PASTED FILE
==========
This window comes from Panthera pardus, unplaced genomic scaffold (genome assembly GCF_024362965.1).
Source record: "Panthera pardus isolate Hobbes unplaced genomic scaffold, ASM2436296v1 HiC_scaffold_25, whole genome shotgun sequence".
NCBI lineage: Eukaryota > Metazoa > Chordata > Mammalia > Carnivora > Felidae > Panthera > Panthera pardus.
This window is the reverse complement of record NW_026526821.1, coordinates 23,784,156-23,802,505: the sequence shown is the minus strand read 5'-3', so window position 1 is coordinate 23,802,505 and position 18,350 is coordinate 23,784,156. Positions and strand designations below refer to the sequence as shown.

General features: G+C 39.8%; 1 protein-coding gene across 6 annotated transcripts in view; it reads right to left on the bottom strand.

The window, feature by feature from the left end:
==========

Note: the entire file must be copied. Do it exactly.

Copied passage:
This window comes from Panthera pardus, unplaced genomic scaffold (genome assembly GCF_024362965.1).
Source record: "Panthera pardus isolate Hobbes unplaced genomic scaffold, ASM2436296v1 HiC_scaffold_25, whole genome shotgun sequence".
NCBI lineage: Eukaryota > Metazoa > Chordata > Mammalia > Carnivora > Felidae > Panthera > Panthera pardus.
This window is the reverse complement of record NW_026526821.1, coordinates 23,784,156-23,802,505: the sequence shown is the minus strand read 5'-3', so window position 1 is coordinate 23,802,505 and position 18,350 is coordinate 23,784,156. Positions and strand designations below refer to the sequence as shown.

General features: G+C 39.8%; 1 protein-coding gene across 6 annotated transcripts in view; it reads right to left on the bottom strand.

The window, feature by feature from the left end: